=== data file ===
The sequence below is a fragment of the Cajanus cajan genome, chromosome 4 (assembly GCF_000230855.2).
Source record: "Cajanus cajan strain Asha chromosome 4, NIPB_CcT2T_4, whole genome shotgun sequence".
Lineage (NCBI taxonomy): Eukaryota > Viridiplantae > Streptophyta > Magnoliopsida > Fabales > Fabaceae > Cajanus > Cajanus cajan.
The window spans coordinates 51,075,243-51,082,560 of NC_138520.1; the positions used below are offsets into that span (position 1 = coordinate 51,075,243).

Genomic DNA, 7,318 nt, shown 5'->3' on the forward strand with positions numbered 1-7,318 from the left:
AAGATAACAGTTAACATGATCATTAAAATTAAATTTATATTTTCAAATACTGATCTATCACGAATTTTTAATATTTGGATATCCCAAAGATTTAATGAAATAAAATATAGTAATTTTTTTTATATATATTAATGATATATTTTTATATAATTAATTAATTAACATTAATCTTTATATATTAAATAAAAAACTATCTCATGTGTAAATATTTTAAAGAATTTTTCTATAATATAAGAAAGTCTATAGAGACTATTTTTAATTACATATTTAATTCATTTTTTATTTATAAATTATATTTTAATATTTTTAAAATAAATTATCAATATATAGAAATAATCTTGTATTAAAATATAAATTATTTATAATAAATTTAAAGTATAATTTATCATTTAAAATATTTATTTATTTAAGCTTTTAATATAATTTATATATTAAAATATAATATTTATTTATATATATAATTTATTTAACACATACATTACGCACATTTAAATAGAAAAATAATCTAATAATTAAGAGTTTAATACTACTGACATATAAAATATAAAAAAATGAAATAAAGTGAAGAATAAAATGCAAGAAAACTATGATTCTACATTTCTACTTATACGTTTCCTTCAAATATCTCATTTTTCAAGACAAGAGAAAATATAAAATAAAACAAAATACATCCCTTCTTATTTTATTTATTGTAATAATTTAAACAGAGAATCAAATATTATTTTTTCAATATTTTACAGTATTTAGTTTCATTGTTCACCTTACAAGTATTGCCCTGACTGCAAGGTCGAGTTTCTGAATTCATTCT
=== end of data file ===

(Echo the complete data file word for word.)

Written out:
The sequence below is a fragment of the Cajanus cajan genome, chromosome 4 (assembly GCF_000230855.2).
Source record: "Cajanus cajan strain Asha chromosome 4, NIPB_CcT2T_4, whole genome shotgun sequence".
Lineage (NCBI taxonomy): Eukaryota > Viridiplantae > Streptophyta > Magnoliopsida > Fabales > Fabaceae > Cajanus > Cajanus cajan.
The window spans coordinates 51,075,243-51,082,560 of NC_138520.1; the positions used below are offsets into that span (position 1 = coordinate 51,075,243).

Genomic DNA, 7,318 nt, shown 5'->3' on the forward strand with positions numbered 1-7,318 from the left:
AAGATAACAGTTAACATGATCATTAAAATTAAATTTATATTTTCAAATACTGATCTATCACGAATTTTTAATATTTGGATATCCCAAAGATTTAATGAAATAAAATATAGTAATTTTTTTTATATATATTAATGATATATTTTTATATAATTAATTAATTAACATTAATCTTTATATATTAAATAAAAAACTATCTCATGTGTAAATATTTTAAAGAATTTTTCTATAATATAAGAAAGTCTATAGAGACTATTTTTAATTACATATTTAATTCATTTTTTATTTATAAATTATATTTTAATATTTTTAAAATAAATTATCAATATATAGAAATAATCTTGTATTAAAATATAAATTATTTATAATAAATTTAAAGTATAATTTATCATTTAAAATATTTATTTATTTAAGCTTTTAATATAATTTATATATTAAAATATAATATTTATTTATATATATAATTTATTTAACACATACATTACGCACATTTAAATAGAAAAATAATCTAATAATTAAGAGTTTAATACTACTGACATATAAAATATAAAAAAATGAAATAAAGTGAAGAATAAAATGCAAGAAAACTATGATTCTACATTTCTACTTATACGTTTCCTTCAAATATCTCATTTTTCAAGACAAGAGAAAATATAAAATAAAACAAAATACATCCCTTCTTATTTTATTTATTGTAATAATTTAAACAGAGAATCAAATATTATTTTTTCAATATTTTACAGTATTTAGTTTCATTGTTCACCTTACAAGTATTGCCCTGACTGCAAGGTCGAGTTTCTGAATTCATTCT